Norden World: What the Wise Women Have Taught You

With Rob Donoghue lately talking about Dungeon World (like his well-founded criticisms of Volley and thoughts on Discern Realities), my attention is turned back to my “Norden World” hack, particularly how I reframe Spout Lore:

When you recall the knowledge that the Wise Women have taught you, roll +Int.

  • On a 10+, the GM will tell you something interesting and useful about the subject relevant to your situation.
  • One a 7–9, the GM will only tell you something interesting—it’s on you to make it useful.

You recall the Wise Women’s wisdom any time you want to search your memory for knowledge or facts about something. You take a moment to ponder the things you know about the Dark Woods or the beings of Myth and then reveal that knowledge.

The facts you remember might be filtered in parable or coated with warning of taboo, but the Wise Women foresaw that you would need to know this one day. on a 10+, the GM shows you how those facts can be immediately useful, on a 7–9 they’re just facts.

The GM may also ask you or other characters related questions, such as “What warnings did the Wise Women give about this?” Answer truthfully, lest you shame yourselves and the Wise Women.

On a miss, the GM’s move might involve the time you take thinking, or being distracted by emotions dredged up. The GM may ask you questions about how your past haunts you. It’s also a great chance to reveal an unwelcome truth or curios that don’t seem relevant in the moment.

Why This Reframe

The Norden World framework starts with “You fled your home to avoid being trapped in eternal ice and snow. Now go forth and free your loved ones.” Because of that, I wanted a move that constantly reminded you of the community that you lost, and having all of your wisdom come from your past is my tweak to Spout Lore to make that happen. The words you’ll say every time conjure a sense of “and I owe others for the knowledge” rather than “look at all this lore I know!”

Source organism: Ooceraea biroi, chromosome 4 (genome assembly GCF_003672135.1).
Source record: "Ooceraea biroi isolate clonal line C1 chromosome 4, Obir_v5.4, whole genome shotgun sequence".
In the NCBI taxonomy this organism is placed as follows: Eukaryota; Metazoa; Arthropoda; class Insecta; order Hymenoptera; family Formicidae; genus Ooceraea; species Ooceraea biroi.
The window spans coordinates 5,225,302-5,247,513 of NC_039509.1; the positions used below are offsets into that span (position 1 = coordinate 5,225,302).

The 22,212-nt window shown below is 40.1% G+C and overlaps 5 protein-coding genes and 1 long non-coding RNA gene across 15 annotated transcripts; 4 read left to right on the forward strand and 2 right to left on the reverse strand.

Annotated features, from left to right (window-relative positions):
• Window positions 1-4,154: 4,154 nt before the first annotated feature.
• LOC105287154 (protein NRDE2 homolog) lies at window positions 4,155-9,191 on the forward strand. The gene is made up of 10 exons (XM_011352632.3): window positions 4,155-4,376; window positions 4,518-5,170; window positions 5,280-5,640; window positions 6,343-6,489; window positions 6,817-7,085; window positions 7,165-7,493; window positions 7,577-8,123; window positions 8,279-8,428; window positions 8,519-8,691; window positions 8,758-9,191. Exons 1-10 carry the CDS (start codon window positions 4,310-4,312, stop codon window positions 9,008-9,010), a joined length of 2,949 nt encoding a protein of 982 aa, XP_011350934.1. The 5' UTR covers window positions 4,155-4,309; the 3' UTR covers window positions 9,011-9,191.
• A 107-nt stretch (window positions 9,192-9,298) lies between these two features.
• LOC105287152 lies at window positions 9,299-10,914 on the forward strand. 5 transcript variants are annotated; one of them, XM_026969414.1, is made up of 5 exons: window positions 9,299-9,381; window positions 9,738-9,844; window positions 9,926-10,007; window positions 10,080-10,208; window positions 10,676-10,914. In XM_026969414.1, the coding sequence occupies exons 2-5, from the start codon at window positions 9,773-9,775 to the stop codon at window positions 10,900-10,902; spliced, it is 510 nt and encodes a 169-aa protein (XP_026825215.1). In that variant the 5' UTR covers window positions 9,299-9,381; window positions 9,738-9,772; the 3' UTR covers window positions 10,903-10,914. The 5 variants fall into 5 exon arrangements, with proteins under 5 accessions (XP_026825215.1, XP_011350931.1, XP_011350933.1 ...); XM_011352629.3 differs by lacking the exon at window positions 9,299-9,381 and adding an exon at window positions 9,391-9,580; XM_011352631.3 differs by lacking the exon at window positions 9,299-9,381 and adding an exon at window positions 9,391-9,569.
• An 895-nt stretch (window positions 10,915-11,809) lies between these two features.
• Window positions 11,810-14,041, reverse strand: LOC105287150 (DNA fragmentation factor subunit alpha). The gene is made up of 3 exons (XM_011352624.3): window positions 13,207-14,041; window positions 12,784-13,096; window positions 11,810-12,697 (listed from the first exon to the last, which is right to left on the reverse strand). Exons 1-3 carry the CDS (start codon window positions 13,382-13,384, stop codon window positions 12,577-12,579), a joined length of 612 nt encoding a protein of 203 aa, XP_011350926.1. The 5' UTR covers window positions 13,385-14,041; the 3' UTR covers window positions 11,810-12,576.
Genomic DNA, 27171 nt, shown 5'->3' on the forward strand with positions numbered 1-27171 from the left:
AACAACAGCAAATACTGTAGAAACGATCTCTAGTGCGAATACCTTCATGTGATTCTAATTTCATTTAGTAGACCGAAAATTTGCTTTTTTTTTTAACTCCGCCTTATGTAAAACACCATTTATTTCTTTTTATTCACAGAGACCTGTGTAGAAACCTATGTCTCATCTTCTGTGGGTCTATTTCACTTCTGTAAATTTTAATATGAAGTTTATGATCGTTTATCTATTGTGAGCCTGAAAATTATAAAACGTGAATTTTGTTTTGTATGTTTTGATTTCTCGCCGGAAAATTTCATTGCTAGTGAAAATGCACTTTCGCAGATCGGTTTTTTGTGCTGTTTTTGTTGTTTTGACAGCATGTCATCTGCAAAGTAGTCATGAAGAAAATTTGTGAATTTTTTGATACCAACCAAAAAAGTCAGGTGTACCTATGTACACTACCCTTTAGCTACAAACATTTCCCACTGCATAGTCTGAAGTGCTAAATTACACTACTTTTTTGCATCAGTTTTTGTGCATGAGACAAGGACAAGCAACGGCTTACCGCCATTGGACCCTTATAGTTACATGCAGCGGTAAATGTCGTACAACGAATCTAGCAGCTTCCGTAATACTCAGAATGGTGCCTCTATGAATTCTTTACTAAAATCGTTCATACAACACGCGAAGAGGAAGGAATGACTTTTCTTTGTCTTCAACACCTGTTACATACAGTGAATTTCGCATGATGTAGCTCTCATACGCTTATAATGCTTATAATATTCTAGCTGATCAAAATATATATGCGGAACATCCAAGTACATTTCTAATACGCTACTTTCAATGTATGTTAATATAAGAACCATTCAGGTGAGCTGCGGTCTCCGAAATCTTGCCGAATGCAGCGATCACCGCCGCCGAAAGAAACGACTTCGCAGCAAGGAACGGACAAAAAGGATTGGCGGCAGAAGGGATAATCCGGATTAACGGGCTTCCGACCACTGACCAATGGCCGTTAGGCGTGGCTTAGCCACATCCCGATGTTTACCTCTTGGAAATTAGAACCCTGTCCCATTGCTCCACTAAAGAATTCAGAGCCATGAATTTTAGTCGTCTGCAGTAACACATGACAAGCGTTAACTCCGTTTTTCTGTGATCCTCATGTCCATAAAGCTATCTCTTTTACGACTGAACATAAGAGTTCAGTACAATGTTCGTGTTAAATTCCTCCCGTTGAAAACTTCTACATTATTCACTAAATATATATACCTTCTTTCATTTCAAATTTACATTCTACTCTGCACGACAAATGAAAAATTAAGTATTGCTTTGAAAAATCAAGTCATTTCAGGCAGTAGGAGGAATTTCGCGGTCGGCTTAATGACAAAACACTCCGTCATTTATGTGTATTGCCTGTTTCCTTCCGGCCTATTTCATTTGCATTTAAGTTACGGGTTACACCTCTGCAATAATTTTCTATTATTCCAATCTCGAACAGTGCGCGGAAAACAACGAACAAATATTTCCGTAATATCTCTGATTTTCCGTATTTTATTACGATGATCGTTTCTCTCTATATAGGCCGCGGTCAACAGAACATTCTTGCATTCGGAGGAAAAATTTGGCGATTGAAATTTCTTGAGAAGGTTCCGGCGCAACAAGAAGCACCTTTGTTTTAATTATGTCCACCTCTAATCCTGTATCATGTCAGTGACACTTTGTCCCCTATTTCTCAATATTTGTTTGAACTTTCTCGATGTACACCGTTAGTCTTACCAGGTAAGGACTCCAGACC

When I ran the one game, this had the impact I was hoping, but even then it was more successful than I anticipated once I started using the misses as emotional leverage. It was that very emotional leverage element that made Norden World click in my mind. Putting Mythender into a purer sword & sorcery vibe means that I want it to taste of regret and loss. The Wise Women of your town have prepared you for the day that you can save them and all of your people. Maybe it’s the throughline in an adventure to save your people. Or maybe you abandon your people to their fate, but you cannot escape that because you cannot escape the thoughts of Wise Women. Either way, I think it’s hot stuff.

This came from John Harper’s Wildlings, and asking “What did the Wise Women tell you about X?” was my GM technique for pushing the game forward and introducing dread while not being the one whose words stung the fiction. It was super effective, so it’s a trick I keep in my pocket.

Split Reframings

What this also brings to mind: imagine a game where this was my Spout Lore move, and your Spout Lore move in the same game was the original. We’re functionally doing the same thing, but what it means for us to and the language we and the GM use around each is so strikingly different that, well, that’s interesting to me. It’s making me think about how split reframings are a powerful tool that we rarely use, mostly because they can easily be done in ways that add too much work to the game.

– Ryan Image: Die Helden und Götter des Nordens, oder Das Buch der sagen. G. Gropius.


2 Responses to Norden World: What the Wise Women Have Taught You

  1. blackcoat says:

    The split reframings is actually I think my biggest problem with Sixth World (which I REALLY want to actually play at some point). Because each class reframes one of the moves to work with their class specific attribute (also a little weird) it means that, while each class feels like they do their thing differently. As an example, the Ex-cop has an advanced move which is that they can try and push using +Shield instead of +Rep. There are two sides to this coin. The first is why bother having Rep if you’re an Ex-cop (there are other moves aside from that which use +Shield, which make it an even better investment). This is bad as it leads to somewhat boring chargen. The other side (good side) is that it leads to different fictional outcomes between the Ex-cop and the Face (who uses their own attribute, Style) trying to talk their way past a bouncer, say.

    • Ryan Macklin says:

      I don’t have any experience with Sixth World, but it sounds like you’re not talking about purely narrative reframing, but mechanical redesign. I’m intentionally not treading that ground here.

      – Ryan